Older women 'disappear from TV'
Published on 16 May 2013 11:30 AM
Labour deputy leader Harriet Harman has hit out at the current 'combination of ageism and sexism' that affects women on television.
Figures gathered from the 6 main UK broadcasters suggest women disappear from TV screens as they get older, unlike their male counterparts.
While 53.1% of over-50s in the UK are women, as many as 82% of TV presenters in the same age bracket are men.
Ms Harman, who carried out the work on behalf of the Older Women's Commission, said that once women on television turn 50, their days on-screen are 'numbered'.
She says that for men, 'grey hair denotes wisdom, experience, authority', but there is a sense that viewers 'need to be protected' from older women.
While TV presenters are broadly reflective of age in the general population - 30% of TV presenters are over 50 compared with 34% of the UK population - they are unrepresentative in terms of gender.
Overall, only 7% of the total TV workforce - on- and off-screen - are women over the age of 50.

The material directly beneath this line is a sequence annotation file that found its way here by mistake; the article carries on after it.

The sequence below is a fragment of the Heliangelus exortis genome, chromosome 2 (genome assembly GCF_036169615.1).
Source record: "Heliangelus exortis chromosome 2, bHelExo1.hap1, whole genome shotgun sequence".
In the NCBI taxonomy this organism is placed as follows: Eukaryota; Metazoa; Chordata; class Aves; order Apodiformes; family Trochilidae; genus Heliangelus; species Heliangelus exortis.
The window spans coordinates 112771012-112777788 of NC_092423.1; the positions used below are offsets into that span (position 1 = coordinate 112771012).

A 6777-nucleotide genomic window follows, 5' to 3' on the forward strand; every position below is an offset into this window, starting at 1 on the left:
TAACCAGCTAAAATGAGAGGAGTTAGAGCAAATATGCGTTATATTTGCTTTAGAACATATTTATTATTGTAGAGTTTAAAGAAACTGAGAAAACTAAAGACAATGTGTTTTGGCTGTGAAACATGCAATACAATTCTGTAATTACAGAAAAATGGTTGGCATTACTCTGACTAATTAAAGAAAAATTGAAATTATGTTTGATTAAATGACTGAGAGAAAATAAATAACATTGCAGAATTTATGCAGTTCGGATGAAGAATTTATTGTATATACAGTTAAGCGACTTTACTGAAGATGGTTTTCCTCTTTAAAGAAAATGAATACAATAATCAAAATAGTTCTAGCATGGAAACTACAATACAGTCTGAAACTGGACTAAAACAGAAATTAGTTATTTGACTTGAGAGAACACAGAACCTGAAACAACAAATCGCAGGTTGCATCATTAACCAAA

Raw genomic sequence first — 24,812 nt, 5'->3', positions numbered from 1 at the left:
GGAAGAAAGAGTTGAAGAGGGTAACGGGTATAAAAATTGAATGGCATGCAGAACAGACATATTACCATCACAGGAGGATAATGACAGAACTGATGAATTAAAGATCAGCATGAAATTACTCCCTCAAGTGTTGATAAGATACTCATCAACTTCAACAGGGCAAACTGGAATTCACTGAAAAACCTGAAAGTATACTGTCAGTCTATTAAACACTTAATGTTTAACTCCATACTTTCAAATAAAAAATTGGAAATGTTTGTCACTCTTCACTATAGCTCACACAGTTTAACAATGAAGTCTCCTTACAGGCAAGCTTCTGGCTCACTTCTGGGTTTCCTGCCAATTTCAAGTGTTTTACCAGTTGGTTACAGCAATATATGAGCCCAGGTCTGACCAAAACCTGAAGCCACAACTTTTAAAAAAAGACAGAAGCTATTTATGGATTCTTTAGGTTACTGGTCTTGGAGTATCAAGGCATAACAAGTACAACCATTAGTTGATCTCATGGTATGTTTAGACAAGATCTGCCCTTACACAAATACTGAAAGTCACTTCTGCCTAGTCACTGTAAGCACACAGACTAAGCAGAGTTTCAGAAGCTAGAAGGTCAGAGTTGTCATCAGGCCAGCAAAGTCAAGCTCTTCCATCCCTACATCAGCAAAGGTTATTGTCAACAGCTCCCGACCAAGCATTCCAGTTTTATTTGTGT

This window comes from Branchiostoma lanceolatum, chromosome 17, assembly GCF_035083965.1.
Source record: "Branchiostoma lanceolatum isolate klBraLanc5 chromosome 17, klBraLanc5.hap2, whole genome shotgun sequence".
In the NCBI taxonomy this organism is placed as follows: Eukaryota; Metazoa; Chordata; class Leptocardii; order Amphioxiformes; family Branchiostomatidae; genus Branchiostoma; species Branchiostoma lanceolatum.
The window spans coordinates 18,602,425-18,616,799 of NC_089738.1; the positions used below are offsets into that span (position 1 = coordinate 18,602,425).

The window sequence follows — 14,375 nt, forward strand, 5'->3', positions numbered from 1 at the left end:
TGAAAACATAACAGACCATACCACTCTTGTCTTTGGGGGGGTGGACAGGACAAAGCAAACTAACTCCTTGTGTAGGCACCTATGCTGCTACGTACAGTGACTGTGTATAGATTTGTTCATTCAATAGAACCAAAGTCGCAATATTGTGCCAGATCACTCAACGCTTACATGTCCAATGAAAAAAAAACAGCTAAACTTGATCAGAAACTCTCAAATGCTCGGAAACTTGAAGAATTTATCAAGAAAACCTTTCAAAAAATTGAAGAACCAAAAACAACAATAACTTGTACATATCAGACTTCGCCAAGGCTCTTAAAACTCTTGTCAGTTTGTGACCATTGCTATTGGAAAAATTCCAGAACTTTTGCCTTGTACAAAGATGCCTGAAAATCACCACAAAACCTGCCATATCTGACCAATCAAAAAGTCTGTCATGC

Challenging the broadcasters to take action
In an attempt to address the situation, the shadow secretary of state for culture, media and sport is to hold a roundtable with broadcasters in the House of Commons.
She will challenge representatives from the BBC, ITN, ITV, Channel 4, Channel 5 and Sky News to take action.
Speaking on BBC Radio 4's Today programme, Ms Harman blasted the assumption that women have to be pushed out of the door if they are not looking young.
'I don't think women in the country think that just when they are past 50 they have to be airbrushed off our screens,' she said.
'There has been a very big change in the generation of older women that there are now. They are in much better health than their mothers, they are more likely to have taken their work much more seriously, have higher educational qualifications.'
She added that just because they are older it doesn't mean they should be pushed out the door, claiming older women still have a major role to play in the world of broadcasting.
Copyright Press Association 2013